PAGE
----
- July 31, 2019
- Posted by: Myles Freedman
- Category: More Africa News, Networks
Calvin Collett, MD of Supersonic, the new fibre-to-the-home provider in the MTN South Africa stable, believes there is a big business opportunity to roll out broadband infrastructure in South Africa’s townships.
Hot on the heels of announcements by Vumatel and Vox’s Frogfoot that they are eyeing townships as part of their expansion plans, Collett said Supersonic is also keen to expand in these areas but may take a different approach to its rivals, preferring a mixture of fixed-line fibre and wireless last-mile technologies. Until now, home fibre providers have tended to focus on the more well-to-do suburbs in South Africa’s main cities.
Collett said at a press conference in Johannesburg on Tuesday that Supersonic is “definitely” keen to roll out broadband in townships. “We see a combined fibre and fixed-wireless offering in townships, but most certainly we are keen.”
He said it’s too early to discuss Supersonic’s plans in any detail, however.The only way South Africa will be competitive in the so-called fourth Industrial Revolution, he said, is to “make broadband Internet available to everyone, and not just an elite few. We have to take the Internet to everybody.”
Supersonic has put new fibre roll-out on hold, pending the finalisation of its strategy. “We are looking for different technologies that complement and supplement fibre roll-out and different areas to roll out fibre,” he said. “But we have a very clear strategy in terms of how we see broadband (roll-out taking place).”
In an interview with TechCentral earlier this month, Vumatel CEO Dietlof Mare said the company had started rolling out fibre broadband in Mitchell’s Plain, a sprawling suburb in the Cape Flats outside Cape Town, while at the same time was finally gearing up to begin a roll-out of fibre in the impoverished Johannesburg suburb of Alexandra (listen to the podcast).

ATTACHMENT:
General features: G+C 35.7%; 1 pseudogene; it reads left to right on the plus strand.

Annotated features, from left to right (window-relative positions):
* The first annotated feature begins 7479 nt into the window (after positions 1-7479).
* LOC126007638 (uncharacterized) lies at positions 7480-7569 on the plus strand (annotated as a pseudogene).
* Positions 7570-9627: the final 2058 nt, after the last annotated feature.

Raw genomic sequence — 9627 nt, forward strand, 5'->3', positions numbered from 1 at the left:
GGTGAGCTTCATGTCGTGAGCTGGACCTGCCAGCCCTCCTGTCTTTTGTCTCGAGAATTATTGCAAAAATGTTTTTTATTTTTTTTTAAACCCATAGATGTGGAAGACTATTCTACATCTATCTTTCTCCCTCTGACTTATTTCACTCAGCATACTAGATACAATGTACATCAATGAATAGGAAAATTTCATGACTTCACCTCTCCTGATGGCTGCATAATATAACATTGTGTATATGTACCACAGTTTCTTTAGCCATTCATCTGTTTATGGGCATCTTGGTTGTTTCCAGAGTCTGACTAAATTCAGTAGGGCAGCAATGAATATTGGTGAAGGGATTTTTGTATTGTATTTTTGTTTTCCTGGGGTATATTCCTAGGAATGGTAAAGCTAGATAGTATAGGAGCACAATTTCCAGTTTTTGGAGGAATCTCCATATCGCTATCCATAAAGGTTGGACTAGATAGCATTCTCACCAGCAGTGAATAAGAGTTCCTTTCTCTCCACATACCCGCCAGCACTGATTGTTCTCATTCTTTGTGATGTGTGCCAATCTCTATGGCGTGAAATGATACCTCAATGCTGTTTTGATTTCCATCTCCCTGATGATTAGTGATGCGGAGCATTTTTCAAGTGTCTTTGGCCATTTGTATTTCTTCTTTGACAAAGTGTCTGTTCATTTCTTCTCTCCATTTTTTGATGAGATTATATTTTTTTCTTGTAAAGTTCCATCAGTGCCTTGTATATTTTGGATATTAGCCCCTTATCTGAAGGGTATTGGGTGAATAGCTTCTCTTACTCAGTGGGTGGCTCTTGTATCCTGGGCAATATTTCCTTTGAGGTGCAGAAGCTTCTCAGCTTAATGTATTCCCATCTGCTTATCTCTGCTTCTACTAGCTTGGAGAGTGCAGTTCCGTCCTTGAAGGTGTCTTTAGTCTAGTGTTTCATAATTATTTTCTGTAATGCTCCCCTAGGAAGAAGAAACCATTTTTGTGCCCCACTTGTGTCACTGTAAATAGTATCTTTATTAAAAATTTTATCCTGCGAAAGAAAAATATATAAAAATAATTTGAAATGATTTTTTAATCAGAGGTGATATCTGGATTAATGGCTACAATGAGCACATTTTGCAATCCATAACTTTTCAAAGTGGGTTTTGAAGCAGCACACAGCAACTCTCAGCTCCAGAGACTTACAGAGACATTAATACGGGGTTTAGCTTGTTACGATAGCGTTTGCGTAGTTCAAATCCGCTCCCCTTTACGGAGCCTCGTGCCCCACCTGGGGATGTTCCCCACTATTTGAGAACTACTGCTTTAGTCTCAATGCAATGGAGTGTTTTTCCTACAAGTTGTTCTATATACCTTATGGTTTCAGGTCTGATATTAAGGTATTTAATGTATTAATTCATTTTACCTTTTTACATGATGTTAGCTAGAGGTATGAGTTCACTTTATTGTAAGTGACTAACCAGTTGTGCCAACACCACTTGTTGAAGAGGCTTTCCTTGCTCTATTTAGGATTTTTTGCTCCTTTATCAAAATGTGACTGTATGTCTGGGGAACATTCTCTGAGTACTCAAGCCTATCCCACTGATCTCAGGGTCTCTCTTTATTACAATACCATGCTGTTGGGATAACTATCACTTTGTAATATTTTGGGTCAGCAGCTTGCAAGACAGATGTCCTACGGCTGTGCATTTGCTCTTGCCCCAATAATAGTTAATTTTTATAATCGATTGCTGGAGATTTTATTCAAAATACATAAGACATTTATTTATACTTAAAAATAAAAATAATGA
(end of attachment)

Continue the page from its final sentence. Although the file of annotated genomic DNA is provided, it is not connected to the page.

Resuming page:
Vumatel is also looking at Soweto as a market opportunity. Rival Frogfoot recently announced plans to deploy infrastructure in the sprawling township south-west of Johannesburg, but Mare said the size of Soweto would allow for multiple home fibre operators to build networks. “We will go there — there are so many houses to do,” he said.
Supersonic was created following MTN’s acquisition a couple of years ago of fibre broadband provider Smart Village. MTN’s fibre infrastructure business was folded into this entity and Collett was headhunted to spearhead the creation of a full-fibre Internet service provider.
Despite MTN being predominantly a mobile operator, he said fixed line “is going to be a crucial part of the entire ecosystem within a home”.
“We wanted to be linked to MTN, but not part of MTN. We wanted the nimbleness and agility to compete in this space. We stuck with MTN yellow as the base line and came up with the payoff line ‘Brightened by MTN’. We made it more fun and youthful. This gave us the distance from the mothership to be agile enough but still leverage the brand at the end of the day.”
The company has focused on making the Internet as easy to use as possible, including initial setup. The company sends technicians to people’s homes to make sure they have the ideal Wi-Fi setup, without dead spots, by deploying mesh networking-based Wi-Fi extenders (up to three extenders are included as part of the installation). A smartphone app allows users to control their home networks, see what is connected to each extender “pod”, block access to certain content, create guest accounts, see bandwidth utilisation per connected device and even to freeze access to specific devices. “You are also alerted automatically when your Internet goes down, so you can log a ticket.”
The company now plans to begin working more closely with MTN and, in the next few months, Supersonic products will be available through the mobile operator’s retail stores. “It’s the right time to start integrating our solution into the MTN base,” he said.Supersonic is also making use of instant messaging apps like WhatsApp to allow customers to interact directly with its call centre agents without having to phone in. More than two-thirds of customer interacts now take place this way, Collett said, saving both customers’ and support agents’ time.
Collett said there is likely to be significant consolidation in the fibre ISP market soon. About 100 ISPs serve the market, and only about 65 of these have more than a thousand customers. “Smaller ISPs are struggling to make it. The magical number is around 20 000 customers to have a successful fibre ISP. You can either get there through acquisitions or through organic growth. A couple of ISPs have actively put themselves up for sale. Other ISPs are approaching us to sell their bases. So, consolidation is already happening.”
Consolidation in the fibre infrastructure market is likely, too, but to a smaller degree, he added. “Infrastructure is so complicated that unless they built really good networks, it’s often cheaper to rebuild than to try and fix it. Consolidation in the fixed network operator space will happen, but it’s a lot more complex.”